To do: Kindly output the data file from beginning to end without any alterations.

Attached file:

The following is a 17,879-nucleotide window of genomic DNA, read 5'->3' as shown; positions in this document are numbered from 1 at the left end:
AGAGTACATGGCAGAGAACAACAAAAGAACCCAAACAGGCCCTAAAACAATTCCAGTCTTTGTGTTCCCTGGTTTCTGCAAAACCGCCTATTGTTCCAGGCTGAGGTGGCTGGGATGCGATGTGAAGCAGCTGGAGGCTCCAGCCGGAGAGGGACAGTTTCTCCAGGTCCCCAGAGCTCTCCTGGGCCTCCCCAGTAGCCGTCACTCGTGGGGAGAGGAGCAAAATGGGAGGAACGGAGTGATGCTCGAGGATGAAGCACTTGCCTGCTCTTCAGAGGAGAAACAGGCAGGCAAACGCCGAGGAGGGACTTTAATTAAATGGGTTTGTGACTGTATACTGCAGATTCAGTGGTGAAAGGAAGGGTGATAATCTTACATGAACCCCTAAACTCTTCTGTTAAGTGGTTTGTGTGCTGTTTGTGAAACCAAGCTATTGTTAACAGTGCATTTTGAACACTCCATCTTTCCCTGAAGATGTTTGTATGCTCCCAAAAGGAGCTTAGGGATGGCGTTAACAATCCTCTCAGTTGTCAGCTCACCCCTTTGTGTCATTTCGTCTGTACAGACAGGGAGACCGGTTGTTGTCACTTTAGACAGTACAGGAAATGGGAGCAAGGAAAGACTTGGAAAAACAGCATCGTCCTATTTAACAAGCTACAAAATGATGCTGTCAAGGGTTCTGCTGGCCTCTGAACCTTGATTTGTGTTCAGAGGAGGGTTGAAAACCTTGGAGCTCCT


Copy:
The following is a 17,879-nucleotide window of genomic DNA, read 5'->3' as shown; positions in this document are numbered from 1 at the left end:
AGAGTACATGGCAGAGAACAACAAAAGAACCCAAACAGGCCCTAAAACAATTCCAGTCTTTGTGTTCCCTGGTTTCTGCAAAACCGCCTATTGTTCCAGGCTGAGGTGGCTGGGATGCGATGTGAAGCAGCTGGAGGCTCCAGCCGGAGAGGGACAGTTTCTCCAGGTCCCCAGAGCTCTCCTGGGCCTCCCCAGTAGCCGTCACTCGTGGGGAGAGGAGCAAAATGGGAGGAACGGAGTGATGCTCGAGGATGAAGCACTTGCCTGCTCTTCAGAGGAGAAACAGGCAGGCAAACGCCGAGGAGGGACTTTAATTAAATGGGTTTGTGACTGTATACTGCAGATTCAGTGGTGAAAGGAAGGGTGATAATCTTACATGAACCCCTAAACTCTTCTGTTAAGTGGTTTGTGTGCTGTTTGTGAAACCAAGCTATTGTTAACAGTGCATTTTGAACACTCCATCTTTCCCTGAAGATGTTTGTATGCTCCCAAAAGGAGCTTAGGGATGGCGTTAACAATCCTCTCAGTTGTCAGCTCACCCCTTTGTGTCATTTCGTCTGTACAGACAGGGAGACCGGTTGTTGTCACTTTAGACAGTACAGGAAATGGGAGCAAGGAAAGACTTGGAAAAACAGCATCGTCCTATTTAACAAGCTACAAAATGATGCTGTCAAGGGTTCTGCTGGCCTCTGAACCTTGATTTGTGTTCAGAGGAGGGTTGAAAACCTTGGAGCTCCT